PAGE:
The ever popular NHL Draft Scout Series returns for another year, examining this year’s top NHL Draft prospects from each feeder league/region, with the insight of actual scouts dedicated to those specific areas.
We kick things off with Brendan Ross, Director of Scouting at TheScout.ca, who shares an absolute treasure trove of knowledge on the OHL’s crop of draft eligibles. Because there was so much discussed, here’s Part 1: options for who to pick at sixth overall.
CR: The OHL has been accustomed to pumping out top three talent on a yearly basis it feels like, but it looks like they’ll have to take a backseat to a couple of Finns and an American this year. Nonetheless, this looks like another excellent crop of draft eligibles from the OHL. How would you describe this draft class a whole? Is it as packed full of elite talent as it looks to be on the surface?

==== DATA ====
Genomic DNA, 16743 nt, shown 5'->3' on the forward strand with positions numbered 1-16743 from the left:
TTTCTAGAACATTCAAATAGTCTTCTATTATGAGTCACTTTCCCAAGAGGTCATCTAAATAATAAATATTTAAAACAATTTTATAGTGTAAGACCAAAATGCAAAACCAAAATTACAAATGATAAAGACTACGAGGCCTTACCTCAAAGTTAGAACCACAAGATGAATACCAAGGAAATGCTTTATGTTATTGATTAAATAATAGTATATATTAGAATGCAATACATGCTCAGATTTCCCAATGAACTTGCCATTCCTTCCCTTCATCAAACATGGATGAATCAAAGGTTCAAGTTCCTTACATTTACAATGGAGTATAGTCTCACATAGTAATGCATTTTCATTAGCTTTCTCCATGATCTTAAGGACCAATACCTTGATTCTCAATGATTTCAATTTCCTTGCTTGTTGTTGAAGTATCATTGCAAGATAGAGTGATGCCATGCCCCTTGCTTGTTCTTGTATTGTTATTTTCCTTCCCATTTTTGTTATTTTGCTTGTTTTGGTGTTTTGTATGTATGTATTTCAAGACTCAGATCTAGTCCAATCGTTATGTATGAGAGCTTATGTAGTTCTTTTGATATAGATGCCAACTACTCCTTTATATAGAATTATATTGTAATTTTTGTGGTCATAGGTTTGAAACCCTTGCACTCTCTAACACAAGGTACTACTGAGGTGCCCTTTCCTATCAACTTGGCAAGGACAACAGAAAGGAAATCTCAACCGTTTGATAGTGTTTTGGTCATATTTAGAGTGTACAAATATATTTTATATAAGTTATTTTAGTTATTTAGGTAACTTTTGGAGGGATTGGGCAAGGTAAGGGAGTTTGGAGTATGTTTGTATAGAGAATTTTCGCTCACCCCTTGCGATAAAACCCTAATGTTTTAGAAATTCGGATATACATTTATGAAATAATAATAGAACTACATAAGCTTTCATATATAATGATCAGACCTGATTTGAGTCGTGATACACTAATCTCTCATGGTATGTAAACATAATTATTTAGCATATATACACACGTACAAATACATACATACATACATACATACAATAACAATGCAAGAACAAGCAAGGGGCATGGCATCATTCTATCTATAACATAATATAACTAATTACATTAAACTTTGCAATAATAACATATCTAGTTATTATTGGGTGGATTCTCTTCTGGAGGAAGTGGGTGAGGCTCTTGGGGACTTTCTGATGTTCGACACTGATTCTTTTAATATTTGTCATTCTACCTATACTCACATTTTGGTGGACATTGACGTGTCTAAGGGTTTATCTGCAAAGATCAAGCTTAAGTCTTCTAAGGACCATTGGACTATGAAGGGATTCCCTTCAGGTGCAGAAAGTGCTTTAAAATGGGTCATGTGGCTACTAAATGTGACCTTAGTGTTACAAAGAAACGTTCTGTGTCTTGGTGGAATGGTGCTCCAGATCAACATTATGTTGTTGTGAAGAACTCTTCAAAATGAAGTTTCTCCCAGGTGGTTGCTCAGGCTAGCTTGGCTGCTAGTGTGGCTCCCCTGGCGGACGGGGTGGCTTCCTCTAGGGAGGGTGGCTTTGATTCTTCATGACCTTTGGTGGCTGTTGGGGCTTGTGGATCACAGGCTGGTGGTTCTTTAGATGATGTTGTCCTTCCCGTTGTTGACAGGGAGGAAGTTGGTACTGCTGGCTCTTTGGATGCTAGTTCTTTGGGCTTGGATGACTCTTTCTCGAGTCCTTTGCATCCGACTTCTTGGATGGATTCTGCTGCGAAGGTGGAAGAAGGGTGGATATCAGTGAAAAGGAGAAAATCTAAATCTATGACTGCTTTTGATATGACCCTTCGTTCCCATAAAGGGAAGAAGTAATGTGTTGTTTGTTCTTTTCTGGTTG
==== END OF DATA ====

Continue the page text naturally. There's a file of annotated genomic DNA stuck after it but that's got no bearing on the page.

BR: While the OHL may be lacking a bonafide elite prospect this year, I think it’s a testament to how special the consensus top three players are – that being Auston Matthews, Patrik Laine, and Jesse Puljujarvi. Matt Tkachuk, Alex Nylander and the trio of defenders – Chychrun, Juolevi and Sergachev – as well as high potential pivot Logan Brown do offer up a lot whole lot without being considered a true #1 pick contender. I’d say that the OHL crop offers up a lot of impact potential and that resonates at both the forward and defence positions.